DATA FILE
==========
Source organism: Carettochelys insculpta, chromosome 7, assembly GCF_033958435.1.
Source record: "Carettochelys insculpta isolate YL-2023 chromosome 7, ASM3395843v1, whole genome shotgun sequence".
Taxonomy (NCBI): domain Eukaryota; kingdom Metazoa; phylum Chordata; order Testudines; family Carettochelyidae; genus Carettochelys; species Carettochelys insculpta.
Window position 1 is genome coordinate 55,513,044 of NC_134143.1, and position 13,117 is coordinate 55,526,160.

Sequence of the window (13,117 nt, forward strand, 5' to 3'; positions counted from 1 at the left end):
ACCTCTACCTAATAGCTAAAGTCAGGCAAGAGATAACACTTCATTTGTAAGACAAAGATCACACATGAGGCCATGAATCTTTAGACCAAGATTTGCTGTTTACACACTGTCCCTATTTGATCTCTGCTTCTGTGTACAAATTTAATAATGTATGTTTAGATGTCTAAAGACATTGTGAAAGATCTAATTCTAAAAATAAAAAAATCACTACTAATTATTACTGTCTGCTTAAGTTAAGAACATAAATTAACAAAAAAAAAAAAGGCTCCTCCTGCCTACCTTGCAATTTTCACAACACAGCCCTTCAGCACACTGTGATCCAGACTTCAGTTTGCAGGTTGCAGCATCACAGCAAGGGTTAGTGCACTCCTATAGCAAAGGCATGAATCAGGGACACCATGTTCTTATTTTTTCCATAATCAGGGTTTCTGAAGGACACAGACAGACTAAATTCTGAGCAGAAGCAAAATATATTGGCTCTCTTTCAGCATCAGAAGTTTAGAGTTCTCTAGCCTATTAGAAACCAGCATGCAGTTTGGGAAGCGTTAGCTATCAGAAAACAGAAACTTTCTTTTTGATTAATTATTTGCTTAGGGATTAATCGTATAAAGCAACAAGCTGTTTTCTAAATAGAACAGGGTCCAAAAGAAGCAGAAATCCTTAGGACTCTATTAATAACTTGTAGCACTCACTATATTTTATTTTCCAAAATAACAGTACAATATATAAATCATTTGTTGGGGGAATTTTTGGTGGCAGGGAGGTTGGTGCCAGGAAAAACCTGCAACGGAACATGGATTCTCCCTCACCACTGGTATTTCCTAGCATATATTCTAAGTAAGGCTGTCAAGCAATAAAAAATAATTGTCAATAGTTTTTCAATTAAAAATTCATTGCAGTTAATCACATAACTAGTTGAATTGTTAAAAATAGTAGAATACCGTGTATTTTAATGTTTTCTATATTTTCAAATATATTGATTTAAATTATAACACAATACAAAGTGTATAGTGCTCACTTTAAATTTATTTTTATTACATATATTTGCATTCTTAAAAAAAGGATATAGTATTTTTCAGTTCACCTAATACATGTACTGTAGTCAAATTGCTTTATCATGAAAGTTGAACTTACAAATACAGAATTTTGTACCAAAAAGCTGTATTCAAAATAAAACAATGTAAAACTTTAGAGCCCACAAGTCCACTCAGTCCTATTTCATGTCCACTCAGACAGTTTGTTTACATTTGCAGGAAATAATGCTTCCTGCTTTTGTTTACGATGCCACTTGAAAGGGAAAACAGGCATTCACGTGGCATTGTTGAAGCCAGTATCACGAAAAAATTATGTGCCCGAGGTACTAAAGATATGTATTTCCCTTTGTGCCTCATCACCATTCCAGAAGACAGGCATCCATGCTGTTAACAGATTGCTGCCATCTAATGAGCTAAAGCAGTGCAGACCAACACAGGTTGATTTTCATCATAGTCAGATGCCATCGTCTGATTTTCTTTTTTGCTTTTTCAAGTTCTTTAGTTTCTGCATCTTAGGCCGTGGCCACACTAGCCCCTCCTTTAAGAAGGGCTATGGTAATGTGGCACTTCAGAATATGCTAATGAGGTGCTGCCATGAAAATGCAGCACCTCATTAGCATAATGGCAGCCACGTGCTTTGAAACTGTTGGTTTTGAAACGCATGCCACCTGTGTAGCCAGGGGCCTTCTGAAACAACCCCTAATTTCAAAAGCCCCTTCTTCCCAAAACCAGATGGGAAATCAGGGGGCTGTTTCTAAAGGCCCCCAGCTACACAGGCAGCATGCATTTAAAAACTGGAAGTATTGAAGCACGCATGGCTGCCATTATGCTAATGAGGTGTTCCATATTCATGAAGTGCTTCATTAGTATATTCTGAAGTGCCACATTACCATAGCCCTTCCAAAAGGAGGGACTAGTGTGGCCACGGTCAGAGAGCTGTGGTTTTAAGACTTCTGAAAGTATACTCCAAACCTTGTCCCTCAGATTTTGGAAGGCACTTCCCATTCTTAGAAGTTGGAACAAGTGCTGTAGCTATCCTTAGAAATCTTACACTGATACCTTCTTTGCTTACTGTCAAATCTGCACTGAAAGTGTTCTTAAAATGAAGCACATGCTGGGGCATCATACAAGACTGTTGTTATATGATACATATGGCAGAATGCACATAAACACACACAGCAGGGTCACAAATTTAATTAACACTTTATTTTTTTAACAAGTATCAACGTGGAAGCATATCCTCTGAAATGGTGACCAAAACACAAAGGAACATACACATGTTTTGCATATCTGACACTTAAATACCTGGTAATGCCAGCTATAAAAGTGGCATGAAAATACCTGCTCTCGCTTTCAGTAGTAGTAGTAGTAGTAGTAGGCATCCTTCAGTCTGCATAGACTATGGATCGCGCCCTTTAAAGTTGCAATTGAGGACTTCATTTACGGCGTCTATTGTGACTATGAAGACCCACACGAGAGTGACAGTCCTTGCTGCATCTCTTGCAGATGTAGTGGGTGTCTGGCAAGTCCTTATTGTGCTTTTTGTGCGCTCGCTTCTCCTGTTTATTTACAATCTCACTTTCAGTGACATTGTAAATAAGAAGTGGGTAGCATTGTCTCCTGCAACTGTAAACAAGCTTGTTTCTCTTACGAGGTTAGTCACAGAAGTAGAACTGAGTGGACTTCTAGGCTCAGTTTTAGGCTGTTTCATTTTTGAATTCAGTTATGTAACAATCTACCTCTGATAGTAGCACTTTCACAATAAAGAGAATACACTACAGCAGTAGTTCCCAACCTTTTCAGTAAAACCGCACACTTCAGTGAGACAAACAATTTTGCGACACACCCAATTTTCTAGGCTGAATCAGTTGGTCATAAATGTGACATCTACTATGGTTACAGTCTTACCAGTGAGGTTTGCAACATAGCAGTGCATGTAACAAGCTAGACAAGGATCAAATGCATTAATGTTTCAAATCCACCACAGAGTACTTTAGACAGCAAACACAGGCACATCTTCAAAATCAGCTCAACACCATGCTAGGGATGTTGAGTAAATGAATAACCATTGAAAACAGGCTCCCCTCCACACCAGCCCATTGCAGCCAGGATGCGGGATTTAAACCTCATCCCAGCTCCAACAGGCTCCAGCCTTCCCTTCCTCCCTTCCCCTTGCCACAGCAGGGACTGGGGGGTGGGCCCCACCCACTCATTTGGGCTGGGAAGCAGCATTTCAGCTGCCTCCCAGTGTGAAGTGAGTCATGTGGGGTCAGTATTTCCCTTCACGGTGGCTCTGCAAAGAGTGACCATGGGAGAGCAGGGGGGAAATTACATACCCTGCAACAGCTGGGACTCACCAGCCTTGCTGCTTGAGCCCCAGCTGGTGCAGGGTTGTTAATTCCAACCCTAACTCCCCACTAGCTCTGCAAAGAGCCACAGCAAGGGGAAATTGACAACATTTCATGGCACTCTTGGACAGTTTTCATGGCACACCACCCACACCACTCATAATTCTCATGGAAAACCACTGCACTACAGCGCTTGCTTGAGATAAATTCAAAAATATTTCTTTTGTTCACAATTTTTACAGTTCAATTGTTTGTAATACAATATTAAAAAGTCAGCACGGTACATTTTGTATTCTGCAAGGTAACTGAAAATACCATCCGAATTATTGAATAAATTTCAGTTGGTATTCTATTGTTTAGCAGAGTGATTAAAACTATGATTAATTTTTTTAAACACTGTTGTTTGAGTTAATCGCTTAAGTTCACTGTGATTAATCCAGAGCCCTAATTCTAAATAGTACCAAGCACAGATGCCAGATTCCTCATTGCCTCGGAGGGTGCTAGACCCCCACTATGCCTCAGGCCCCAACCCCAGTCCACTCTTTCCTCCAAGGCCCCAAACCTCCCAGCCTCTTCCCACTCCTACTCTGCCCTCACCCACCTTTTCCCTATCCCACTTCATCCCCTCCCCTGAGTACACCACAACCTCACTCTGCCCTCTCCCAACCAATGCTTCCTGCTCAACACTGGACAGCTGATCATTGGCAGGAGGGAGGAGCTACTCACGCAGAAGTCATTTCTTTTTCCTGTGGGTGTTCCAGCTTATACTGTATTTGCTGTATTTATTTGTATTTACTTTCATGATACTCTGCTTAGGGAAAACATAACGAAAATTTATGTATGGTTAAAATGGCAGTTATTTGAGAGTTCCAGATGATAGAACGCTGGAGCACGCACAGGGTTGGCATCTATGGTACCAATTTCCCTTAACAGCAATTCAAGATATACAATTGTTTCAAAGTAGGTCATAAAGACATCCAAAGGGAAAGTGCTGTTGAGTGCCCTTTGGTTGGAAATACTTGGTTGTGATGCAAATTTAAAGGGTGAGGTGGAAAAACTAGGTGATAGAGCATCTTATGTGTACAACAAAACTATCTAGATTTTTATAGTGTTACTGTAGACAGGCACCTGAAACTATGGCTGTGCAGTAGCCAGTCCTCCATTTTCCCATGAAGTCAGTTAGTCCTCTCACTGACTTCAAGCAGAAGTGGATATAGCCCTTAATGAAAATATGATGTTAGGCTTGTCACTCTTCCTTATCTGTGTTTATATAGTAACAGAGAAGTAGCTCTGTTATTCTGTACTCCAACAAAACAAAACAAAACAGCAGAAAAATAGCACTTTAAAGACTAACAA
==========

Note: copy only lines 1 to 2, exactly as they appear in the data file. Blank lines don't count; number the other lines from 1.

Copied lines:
Source organism: Carettochelys insculpta, chromosome 7, assembly GCF_033958435.1.
Source record: "Carettochelys insculpta isolate YL-2023 chromosome 7, ASM3395843v1, whole genome shotgun sequence".